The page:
However, some backlinks have branded anchor text and/or reference your name somewhere around the link. (This is common when you’re quoted.)
For branded backlinks, there’s a high degree of visibility. People see your name and, whether they do so intentionally or subconsciously, it gets tucked away in their mental inventory. The next time they see your brand on another website, they connect the dots.
More links from more sites means more visibility. It’s as simple as that.
There’s a large portion of the SEO industry that’s constantly trying to trick the Google algorithm. And even those who are doing honest work are always looking for legal ways to take advantage of the system and improve search rankings.
There’s a constant “battle” between Google and the SEO world.
This has led Google to create counter-measures to detect and eliminate anyone who doesn’t play by the rules or who appears to be gaming the system in a way that negatively impacts the search experience for its users.
Over time, Google has shown us that they aren’t afraid to implement sweeping changes to their search algorithms. And any time it happens, we see a lot of blood in the water. Many websites see their rankings drop overnight, while successful SEO companies can go out of business if they don’t adapt.
If all of your links are concentrated on one or two websites – or even a specific type of website or backlink – you’re much more susceptible to being negatively impacted by one of these updates.
Link diversity cuts out some of the risk by diluting your exposure in any one area.
If history has proved anything, it’s that randomness and diversity act as protective shields against Google updates.
Okay, now that we have a firm grip on why link diversification is important, let’s take some time to explore exactly how you can do it.
Here are a few of the places to consider for diverse links:
Sounds great – now how do you do it?
Here are some suggestions:
Unless your website has a ton of content and already has a high domain authority, you’re not going to be picking up a ton of backlinks organically. (The goal is to eventually reach a point where other bloggers link to you on their own, but that takes time.) So in order to generate backlinks, you must network, network, and network some more.
Join Facebook groups with bloggers and business owners. Be active on LinkedIn. Become a member of mastermind groups and networking coalitions.
The more you network, the easier it becomes to partner with other websites and generate organic backlinks.
Many websites have contributor programs where you can actually join a group and secure the ability to publish content on their site. And in most cases, you’re allowed to include one or two backlinks in your posts.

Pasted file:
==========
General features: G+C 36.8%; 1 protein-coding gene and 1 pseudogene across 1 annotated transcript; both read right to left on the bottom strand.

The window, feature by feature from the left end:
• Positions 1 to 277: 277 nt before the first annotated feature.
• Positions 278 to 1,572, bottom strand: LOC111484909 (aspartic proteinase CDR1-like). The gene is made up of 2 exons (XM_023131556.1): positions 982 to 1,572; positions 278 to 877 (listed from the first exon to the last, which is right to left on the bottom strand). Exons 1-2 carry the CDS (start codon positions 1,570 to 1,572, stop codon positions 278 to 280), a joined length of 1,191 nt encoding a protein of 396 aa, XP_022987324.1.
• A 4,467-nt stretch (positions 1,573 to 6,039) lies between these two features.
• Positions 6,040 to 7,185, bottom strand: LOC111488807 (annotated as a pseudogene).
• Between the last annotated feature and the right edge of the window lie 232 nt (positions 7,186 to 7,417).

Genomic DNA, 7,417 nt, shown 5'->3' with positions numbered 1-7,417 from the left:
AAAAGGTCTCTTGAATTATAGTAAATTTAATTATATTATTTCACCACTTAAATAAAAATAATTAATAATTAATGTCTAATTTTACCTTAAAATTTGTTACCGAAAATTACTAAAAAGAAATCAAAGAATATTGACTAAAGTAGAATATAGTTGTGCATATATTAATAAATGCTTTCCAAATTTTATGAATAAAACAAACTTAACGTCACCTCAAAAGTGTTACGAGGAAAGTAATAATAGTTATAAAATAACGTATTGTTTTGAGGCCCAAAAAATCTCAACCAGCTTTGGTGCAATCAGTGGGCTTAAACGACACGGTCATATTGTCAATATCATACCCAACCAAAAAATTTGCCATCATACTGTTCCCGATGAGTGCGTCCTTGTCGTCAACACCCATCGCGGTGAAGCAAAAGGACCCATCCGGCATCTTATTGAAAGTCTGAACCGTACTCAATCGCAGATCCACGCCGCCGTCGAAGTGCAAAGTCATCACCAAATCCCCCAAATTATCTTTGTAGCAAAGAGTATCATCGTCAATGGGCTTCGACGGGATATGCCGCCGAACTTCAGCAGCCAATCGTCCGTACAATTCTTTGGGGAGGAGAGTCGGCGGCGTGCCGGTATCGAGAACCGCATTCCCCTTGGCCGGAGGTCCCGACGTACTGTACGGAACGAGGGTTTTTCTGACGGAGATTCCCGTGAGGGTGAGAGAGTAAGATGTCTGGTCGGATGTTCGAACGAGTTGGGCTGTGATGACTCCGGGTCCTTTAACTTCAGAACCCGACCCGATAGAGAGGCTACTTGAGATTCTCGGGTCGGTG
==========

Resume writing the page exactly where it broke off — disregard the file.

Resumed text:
Contributor programs are awesome because they allow you to secure predictable backlinks over time. However, as we mentioned earlier, you don’t want to overdo it. Having 100 links from one domain doesn’t look good. Space it out and stay natural.
Here’s a cool little secret that you might like.
Try using HARO, which stands for Help a Reporter Out.
It consists of a network of journalists and bloggers who are looking for sources for their stories. You can sign up and connect with these individuals. And if they choose to use you as a source, you might be able to generate a backlink to your website. (If nothing else, it gives you a media mention which can be leveraged as social proof on your website and social media profiles.)
If you’re a full-time business owner, entrepreneur, or freelancer, you probably don’t have an extra five to seven hours per week to dedicate to link building. And that’s okay,
The key is to find white hat companies that follow the rules.
There are a lot of link building services out there that use spammy practices to convince their clients they’re building them a diverse portfolio, when they’re actually just trying to make a quick buck.
Vet your options and choose wisely.
When you find a good company, you’ll be able to build backlinks in a totally hands-off manner.
At SEO.co, we’re outliers.
In an industry filled with agencies that care more about adding clients than serving clients, we’re different.
We don’t cut corners or grab the low hanging fruit just to make ourselves look good.
We believe in helping our clients grow their businesses through sustainable white hat SEO & link building strategies.
And a major component of our approach involves helping our clients leverage high-quality content to generate authoritative backlinks that move the SEO needle in a positive direction.